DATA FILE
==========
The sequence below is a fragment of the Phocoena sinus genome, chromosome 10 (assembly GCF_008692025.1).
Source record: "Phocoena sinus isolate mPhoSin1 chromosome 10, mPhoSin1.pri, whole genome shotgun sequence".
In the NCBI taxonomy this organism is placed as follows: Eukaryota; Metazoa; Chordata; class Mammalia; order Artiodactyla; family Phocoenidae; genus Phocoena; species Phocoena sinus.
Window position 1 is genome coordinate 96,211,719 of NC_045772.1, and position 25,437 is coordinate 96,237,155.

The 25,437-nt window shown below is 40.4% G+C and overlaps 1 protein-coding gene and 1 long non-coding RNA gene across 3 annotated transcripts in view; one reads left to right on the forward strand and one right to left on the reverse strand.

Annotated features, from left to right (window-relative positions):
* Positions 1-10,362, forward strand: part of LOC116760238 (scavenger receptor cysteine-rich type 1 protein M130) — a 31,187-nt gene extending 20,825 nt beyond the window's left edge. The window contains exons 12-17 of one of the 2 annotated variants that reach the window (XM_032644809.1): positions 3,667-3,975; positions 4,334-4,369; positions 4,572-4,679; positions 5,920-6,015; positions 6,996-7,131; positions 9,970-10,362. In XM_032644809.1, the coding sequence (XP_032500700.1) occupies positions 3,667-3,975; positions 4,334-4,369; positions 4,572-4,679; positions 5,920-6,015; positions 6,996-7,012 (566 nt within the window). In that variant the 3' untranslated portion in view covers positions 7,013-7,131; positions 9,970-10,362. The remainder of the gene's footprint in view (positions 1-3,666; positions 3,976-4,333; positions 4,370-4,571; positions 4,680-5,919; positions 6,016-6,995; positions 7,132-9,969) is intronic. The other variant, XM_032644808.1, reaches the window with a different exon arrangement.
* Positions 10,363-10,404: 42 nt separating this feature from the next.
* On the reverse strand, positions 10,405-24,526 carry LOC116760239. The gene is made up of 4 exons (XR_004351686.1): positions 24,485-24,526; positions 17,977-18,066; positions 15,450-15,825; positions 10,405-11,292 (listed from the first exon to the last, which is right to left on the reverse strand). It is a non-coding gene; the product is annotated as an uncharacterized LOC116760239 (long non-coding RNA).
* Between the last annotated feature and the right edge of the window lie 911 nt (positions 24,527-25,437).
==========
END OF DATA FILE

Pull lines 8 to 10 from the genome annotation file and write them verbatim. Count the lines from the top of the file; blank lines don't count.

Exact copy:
* Positions 10,363-10,404: 42 nt separating this feature from the next.
* On the reverse strand, positions 10,405-24,526 carry LOC116760239. The gene is made up of 4 exons (XR_004351686.1): positions 24,485-24,526; positions 17,977-18,066; positions 15,450-15,825; positions 10,405-11,292 (listed from the first exon to the last, which is right to left on the reverse strand). It is a non-coding gene; the product is annotated as an uncharacterized LOC116760239 (long non-coding RNA).
* Between the last annotated feature and the right edge of the window lie 911 nt (positions 24,527-25,437).